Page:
Seven stories, seven puzzles

An eye-opening exhibition at the Helena Rubinstein Pavilion conveys the message that our eyes often deceive us, our ears can mislead us.

‘Inferno,’ Yael Bartana, 2013.
There is a quote attributed to author Brandon Sanderson, that “the purpose of a storyteller is not to tell you how to think, but to give you questions to think upon.” In the heart of Tel Aviv, seven highly talented video artists are providing many such questions, telling stories that soothe, challenge, amuse, anger, attract, repulse and, most of all, puzzle their audiences in an exhibition called “Story Time: Or Was It?”
Currently on show at the Helena Rubinstein Pavilion for Contemporary Art, “Story Time” conveys the message that our eyes often deceive us, our ears can mislead us, and our hearts and minds can rarely be trusted to tell us what is “real” and what is not.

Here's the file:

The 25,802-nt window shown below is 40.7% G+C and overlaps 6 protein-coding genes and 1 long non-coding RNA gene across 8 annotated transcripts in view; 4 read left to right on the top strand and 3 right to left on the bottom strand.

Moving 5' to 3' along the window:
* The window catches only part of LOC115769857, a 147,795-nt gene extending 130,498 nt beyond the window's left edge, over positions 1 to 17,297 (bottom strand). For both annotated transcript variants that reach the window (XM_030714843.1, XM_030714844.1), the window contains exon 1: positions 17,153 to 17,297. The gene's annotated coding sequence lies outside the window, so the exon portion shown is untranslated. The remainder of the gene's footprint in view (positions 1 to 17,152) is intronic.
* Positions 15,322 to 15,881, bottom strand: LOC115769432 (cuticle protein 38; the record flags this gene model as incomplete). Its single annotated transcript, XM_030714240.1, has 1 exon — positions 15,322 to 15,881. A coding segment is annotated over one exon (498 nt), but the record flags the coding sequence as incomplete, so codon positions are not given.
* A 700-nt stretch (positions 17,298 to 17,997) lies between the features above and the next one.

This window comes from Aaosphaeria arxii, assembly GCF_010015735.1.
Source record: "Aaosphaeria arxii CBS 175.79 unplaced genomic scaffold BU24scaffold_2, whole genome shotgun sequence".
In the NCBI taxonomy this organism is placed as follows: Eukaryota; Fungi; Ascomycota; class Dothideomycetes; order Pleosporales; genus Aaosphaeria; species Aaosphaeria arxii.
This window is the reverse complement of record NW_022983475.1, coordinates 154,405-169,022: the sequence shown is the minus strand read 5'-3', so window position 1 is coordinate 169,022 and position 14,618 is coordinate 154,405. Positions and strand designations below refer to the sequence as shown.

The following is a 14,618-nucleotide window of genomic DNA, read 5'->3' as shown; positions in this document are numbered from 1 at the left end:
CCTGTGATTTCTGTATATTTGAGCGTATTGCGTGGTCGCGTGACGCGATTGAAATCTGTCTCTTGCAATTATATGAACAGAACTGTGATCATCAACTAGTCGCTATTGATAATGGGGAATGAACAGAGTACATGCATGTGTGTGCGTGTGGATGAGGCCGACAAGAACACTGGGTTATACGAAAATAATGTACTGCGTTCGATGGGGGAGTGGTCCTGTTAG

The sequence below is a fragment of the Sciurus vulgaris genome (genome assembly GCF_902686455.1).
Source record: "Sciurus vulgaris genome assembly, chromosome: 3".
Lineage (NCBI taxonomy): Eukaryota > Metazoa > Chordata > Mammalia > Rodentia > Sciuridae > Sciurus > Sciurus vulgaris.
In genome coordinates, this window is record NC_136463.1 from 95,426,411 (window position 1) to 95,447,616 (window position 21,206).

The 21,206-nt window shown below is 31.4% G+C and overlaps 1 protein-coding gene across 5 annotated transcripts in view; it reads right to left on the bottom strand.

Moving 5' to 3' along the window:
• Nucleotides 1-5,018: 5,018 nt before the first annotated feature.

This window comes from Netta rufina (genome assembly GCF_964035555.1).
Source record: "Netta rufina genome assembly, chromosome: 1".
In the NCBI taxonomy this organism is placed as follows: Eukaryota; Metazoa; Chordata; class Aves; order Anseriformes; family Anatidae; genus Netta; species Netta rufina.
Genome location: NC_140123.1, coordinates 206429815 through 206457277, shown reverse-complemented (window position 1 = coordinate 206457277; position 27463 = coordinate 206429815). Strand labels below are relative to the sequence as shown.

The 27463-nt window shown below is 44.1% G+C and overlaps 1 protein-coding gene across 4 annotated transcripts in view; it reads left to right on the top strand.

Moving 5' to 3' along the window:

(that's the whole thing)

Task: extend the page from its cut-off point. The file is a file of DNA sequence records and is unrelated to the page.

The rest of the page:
“Video art is really the most fascinating medium in the art world today,” says exhibition curator Ruth Direktor, “and I’ve seen many works of video art that I’ve found intriguing. I wanted to think about video as the new version of storytelling. But of course when artists are doing something, when they pretend to tell a story, it’s never as it sounds. It’s always more complicated, more sophisticated. And they are always delivering their messages in a very subtle way.”
Direktor says she first got the idea from “a work we are showing here, called Grosse Fatigue, by Camille Henrot – a French artist working in New York – which I saw last summer at the Venice Biennale. It’s only 13 minutes, in which she is telling the story of the creation of the world.